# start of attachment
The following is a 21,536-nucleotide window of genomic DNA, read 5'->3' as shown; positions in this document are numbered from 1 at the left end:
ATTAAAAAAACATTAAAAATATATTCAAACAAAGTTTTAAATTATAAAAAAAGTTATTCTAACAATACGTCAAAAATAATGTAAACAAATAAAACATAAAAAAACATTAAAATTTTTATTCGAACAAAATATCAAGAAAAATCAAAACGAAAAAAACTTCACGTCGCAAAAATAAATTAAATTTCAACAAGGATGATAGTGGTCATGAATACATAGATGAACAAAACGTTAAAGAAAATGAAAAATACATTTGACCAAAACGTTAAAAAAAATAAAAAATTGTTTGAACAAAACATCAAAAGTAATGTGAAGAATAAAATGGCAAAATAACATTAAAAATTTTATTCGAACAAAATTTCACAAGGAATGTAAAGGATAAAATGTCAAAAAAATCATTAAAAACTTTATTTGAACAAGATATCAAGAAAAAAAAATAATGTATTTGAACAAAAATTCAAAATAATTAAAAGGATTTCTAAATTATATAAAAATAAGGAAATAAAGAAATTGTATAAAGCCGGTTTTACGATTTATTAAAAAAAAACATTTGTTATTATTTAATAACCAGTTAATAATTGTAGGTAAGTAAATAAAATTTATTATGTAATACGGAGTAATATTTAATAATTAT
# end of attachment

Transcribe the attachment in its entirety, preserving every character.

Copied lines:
The following is a 21,536-nucleotide window of genomic DNA, read 5'->3' as shown; positions in this document are numbered from 1 at the left end:
ATTAAAAAAACATTAAAAATATATTCAAACAAAGTTTTAAATTATAAAAAAAGTTATTCTAACAATACGTCAAAAATAATGTAAACAAATAAAACATAAAAAAACATTAAAATTTTTATTCGAACAAAATATCAAGAAAAATCAAAACGAAAAAAACTTCACGTCGCAAAAATAAATTAAATTTCAACAAGGATGATAGTGGTCATGAATACATAGATGAACAAAACGTTAAAGAAAATGAAAAATACATTTGACCAAAACGTTAAAAAAAATAAAAAATTGTTTGAACAAAACATCAAAAGTAATGTGAAGAATAAAATGGCAAAATAACATTAAAAATTTTATTCGAACAAAATTTCACAAGGAATGTAAAGGATAAAATGTCAAAAAAATCATTAAAAACTTTATTTGAACAAGATATCAAGAAAAAAAAATAATGTATTTGAACAAAAATTCAAAATAATTAAAAGGATTTCTAAATTATATAAAAATAAGGAAATAAAGAAATTGTATAAAGCCGGTTTTACGATTTATTAAAAAAAAACATTTGTTATTATTTAATAACCAGTTAATAATTGTAGGTAAGTAAATAAAATTTATTATGTAATACGGAGTAATATTTAATAATTAT